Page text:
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Lumbering up


Money might not grow on trees but it can be made from them. And while that may surprise some students of commodities – over the last decade to December 31, 2009, prices for gold and copper rose by 300 per cent while timber prices fell by 32 per cent – a number of factors, not least the mass urbanisation of the Chinese economy, mean timber is set for a growth spurt.

Like everything associated with the world’s most populous nation, the figures are huge. As around 20 million people move from the country to the city each year, residential construction is soaring. China’s much vaunted economic stimulus plan has earmarked almost £90bn for low-cost housing and much of that demand will be satisfied by woodframe construction. Likewise, demand for timber will be voracious, with many predicting it to grow by one-third over the next five years. China’s widespread ban on logging in 1998 following catastrophic floods has left its myriad infrastructure projects heavily reliant on imported wood.

Demand is equally robust away from the building sites. A new class of consumer is busily shopping for all manner of wooden products, from dining tables to chairs and beds and rising living standards mean a growing appetite for processed forestry products such as paper, cardboard and toilet roll.

In more developed economies, wood has benefited from a new enthusiasm, partly because it is easier to recycle than concrete or steel. A burgeoning interest in second-generation biofuels will bolster this. New techniques have been developed to produce bioethanol from wood fibres by extracting cellulose. Better this, say proponents, than using increasingly scarce food crops.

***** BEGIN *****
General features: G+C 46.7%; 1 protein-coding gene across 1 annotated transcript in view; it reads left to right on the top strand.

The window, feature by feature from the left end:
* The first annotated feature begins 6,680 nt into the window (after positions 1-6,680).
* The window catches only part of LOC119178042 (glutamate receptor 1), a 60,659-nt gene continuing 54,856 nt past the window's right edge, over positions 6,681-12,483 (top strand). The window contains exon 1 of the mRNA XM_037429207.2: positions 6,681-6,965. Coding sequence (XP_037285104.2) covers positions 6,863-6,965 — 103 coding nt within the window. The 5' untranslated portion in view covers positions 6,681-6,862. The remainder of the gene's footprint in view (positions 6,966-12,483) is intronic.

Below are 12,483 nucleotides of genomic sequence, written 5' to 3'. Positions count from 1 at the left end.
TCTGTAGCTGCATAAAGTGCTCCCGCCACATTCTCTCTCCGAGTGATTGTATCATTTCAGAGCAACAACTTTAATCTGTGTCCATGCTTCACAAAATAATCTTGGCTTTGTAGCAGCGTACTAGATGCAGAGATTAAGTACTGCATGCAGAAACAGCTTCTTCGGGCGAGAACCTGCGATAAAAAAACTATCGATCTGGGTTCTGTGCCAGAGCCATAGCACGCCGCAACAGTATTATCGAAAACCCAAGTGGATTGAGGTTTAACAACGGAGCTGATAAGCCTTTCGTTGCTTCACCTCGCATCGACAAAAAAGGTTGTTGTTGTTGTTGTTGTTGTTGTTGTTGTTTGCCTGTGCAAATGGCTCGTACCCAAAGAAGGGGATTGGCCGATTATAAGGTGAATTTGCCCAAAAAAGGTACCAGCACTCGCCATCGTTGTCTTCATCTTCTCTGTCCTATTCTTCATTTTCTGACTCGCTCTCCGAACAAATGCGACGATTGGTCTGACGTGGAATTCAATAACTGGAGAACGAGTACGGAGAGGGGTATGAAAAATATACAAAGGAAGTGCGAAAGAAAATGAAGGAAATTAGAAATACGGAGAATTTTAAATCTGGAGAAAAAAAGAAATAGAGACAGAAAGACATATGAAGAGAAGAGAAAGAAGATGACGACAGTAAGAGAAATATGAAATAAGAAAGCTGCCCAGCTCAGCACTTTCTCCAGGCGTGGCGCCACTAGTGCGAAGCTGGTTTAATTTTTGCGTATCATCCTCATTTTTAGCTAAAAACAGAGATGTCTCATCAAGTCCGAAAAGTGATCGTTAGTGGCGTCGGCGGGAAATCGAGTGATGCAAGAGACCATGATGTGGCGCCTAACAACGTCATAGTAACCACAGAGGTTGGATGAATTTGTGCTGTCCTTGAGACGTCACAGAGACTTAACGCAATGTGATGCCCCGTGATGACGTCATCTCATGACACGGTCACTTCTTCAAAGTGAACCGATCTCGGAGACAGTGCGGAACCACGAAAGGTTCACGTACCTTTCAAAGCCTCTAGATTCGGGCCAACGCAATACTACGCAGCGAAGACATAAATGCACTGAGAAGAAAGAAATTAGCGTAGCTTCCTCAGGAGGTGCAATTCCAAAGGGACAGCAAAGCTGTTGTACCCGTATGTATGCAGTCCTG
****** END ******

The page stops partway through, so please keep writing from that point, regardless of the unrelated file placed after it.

Factors on the supply side have also forced up prices. Pressures on commercial forestry are mounting. As governments seek to reduce carbon emissions, the brake on supply is likely to become even more significant. In particular, countries in the tropics are using environmental legislation to restrict logging in primary forests.

There are other reasons to consider timber as an investment. Its low correlation with equities provides useful diversification benefits. Moreover, timber prices have risen at 3.3 per cent above the rate of inflation over the last century, meaning the commodity is an excellent potential hedge against rising consumer prices.

In 2010, the price of raw lumber has already risen by more than 25 per cent despite the fact that new house construction North America remains depressed. The price is partly a reflection of supply constraints as timber companies cut back on their harvests but it is unlikely to retreat as the US emerges from recession and demand for new homes picks up.

Growing trees is good for the planet but cutting some down is proving important for global economic health. Through specialist funds investors can enter this increasingly crucial commodities market – and perhaps branch out, as it were, into a new area of investing.

Mark Harries is head of multi-manager at Swip


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